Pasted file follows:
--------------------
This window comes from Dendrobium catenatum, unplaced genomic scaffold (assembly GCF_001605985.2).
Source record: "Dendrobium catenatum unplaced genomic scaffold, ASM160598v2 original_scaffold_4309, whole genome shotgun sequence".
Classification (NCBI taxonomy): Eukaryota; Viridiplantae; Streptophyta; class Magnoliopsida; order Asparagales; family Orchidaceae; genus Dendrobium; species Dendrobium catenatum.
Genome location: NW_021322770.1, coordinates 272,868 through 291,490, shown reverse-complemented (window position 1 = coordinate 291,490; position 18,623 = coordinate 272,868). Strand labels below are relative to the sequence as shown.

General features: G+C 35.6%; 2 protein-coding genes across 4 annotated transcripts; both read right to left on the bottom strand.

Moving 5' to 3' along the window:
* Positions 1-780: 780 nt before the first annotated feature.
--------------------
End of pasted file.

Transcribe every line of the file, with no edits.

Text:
This window comes from Dendrobium catenatum, unplaced genomic scaffold (assembly GCF_001605985.2).
Source record: "Dendrobium catenatum unplaced genomic scaffold, ASM160598v2 original_scaffold_4309, whole genome shotgun sequence".
Classification (NCBI taxonomy): Eukaryota; Viridiplantae; Streptophyta; class Magnoliopsida; order Asparagales; family Orchidaceae; genus Dendrobium; species Dendrobium catenatum.
Genome location: NW_021322770.1, coordinates 272,868 through 291,490, shown reverse-complemented (window position 1 = coordinate 291,490; position 18,623 = coordinate 272,868). Strand labels below are relative to the sequence as shown.

General features: G+C 35.6%; 2 protein-coding genes across 4 annotated transcripts; both read right to left on the bottom strand.

Moving 5' to 3' along the window:
* Positions 1-780: 780 nt before the first annotated feature.